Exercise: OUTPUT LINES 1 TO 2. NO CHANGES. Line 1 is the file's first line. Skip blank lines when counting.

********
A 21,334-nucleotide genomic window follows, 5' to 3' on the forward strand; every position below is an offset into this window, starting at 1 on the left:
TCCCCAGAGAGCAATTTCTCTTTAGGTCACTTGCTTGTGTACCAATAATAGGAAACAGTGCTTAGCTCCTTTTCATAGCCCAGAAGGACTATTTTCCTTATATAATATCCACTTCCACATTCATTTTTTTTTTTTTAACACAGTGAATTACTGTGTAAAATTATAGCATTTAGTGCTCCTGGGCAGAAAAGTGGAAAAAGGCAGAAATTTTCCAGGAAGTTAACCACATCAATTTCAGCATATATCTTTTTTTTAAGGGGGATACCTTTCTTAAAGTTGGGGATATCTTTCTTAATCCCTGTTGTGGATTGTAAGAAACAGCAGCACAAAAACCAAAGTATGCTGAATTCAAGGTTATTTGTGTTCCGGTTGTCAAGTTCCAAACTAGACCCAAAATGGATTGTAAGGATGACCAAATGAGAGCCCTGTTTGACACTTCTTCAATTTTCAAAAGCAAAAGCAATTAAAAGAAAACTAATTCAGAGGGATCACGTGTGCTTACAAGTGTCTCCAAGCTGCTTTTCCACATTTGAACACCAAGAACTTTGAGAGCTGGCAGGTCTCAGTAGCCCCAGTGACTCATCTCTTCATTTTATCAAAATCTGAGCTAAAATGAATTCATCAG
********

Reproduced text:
A 21,334-nucleotide genomic window follows, 5' to 3' on the forward strand; every position below is an offset into this window, starting at 1 on the left:
TCCCCAGAGAGCAATTTCTCTTTAGGTCACTTGCTTGTGTACCAATAATAGGAAACAGTGCTTAGCTCCTTTTCATAGCCCAGAAGGACTATTTTCCTTATATAATATCCACTTCCACATTCATTTTTTTTTTTTTAACACAGTGAATTACTGTGTAAAATTATAGCATTTAGTGCTCCTGGGCAGAAAAGTGGAAAAAGGCAGAAATTTTCCAGGAAGTTAACCACATCAATTTCAGCATATATCTTTTTTTTAAGGGGGATACCTTTCTTAAAGTTGGGGATATCTTTCTTAATCCCTGTTGTGGATTGTAAGAAACAGCAGCACAAAAACCAAAGTATGCTGAATTCAAGGTTATTTGTGTTCCGGTTGTCAAGTTCCAAACTAGACCCAAAATGGATTGTAAGGATGACCAAATGAGAGCCCTGTTTGACACTTCTTCAATTTTCAAAAGCAAAAGCAATTAAAAGAAAACTAATTCAGAGGGATCACGTGTGCTTACAAGTGTCTCCAAGCTGCTTTTCCACATTTGAACACCAAGAACTTTGAGAGCTGGCAGGTCTCAGTAGCCCCAGTGACTCATCTCTTCATTTTATCAAAATCTGAGCTAAAATGAATTCATCAG